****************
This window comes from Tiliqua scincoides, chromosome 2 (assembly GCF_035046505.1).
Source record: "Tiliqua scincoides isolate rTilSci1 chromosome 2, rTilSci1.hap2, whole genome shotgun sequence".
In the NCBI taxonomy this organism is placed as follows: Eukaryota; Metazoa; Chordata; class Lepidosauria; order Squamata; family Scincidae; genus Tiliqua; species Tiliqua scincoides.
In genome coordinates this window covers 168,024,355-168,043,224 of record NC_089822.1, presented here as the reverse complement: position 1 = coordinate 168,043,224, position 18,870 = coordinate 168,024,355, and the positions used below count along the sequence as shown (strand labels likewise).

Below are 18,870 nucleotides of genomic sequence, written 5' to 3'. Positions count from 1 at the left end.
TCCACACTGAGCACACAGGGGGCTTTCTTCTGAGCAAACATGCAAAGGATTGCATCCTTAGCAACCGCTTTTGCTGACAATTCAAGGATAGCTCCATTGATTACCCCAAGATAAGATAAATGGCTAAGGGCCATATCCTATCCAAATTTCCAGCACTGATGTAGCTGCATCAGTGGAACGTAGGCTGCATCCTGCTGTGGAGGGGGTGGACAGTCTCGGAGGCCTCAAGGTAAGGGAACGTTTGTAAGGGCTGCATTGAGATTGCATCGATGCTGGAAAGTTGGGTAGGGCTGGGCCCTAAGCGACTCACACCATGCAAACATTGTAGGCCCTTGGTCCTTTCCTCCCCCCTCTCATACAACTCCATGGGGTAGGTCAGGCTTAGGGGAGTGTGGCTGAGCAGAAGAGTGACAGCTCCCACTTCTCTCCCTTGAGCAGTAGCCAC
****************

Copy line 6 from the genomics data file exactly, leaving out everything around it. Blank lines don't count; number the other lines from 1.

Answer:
TCCACACTGAGCACACAGGGGGCTTTCTTCTGAGCAAACATGCAAAGGATTGCATCCTTAGCAACCGCTTTTGCTGACAATTCAAGGATAGCTCCATTGATTACCCCAAGATAAGATAAATGGCTAAGGGCCATATCCTATCCAAATTTCCAGCACTGATGTAGCTGCATCAGTGGAACGTAGGCTGCATCCTGCTGTGGAGGGGGTGGACAGTCTCGGAGGCCTCAAGGTAAGGGAACGTTTGTAAGGGCTGCATTGAGATTGCATCGATGCTGGAAAGTTGGGTAGGGCTGGGCCCTAAGCGACTCACACCATGCAAACATTGTAGGCCCTTGGTCCTTTCCTCCCCCCTCTCATACAACTCCATGGGGTAGGTCAGGCTTAGGGGAGTGTGGCTGAGCAGAAGAGTGACAGCTCCCACTTCTCTCCCTTGAGCAGTAGCCAC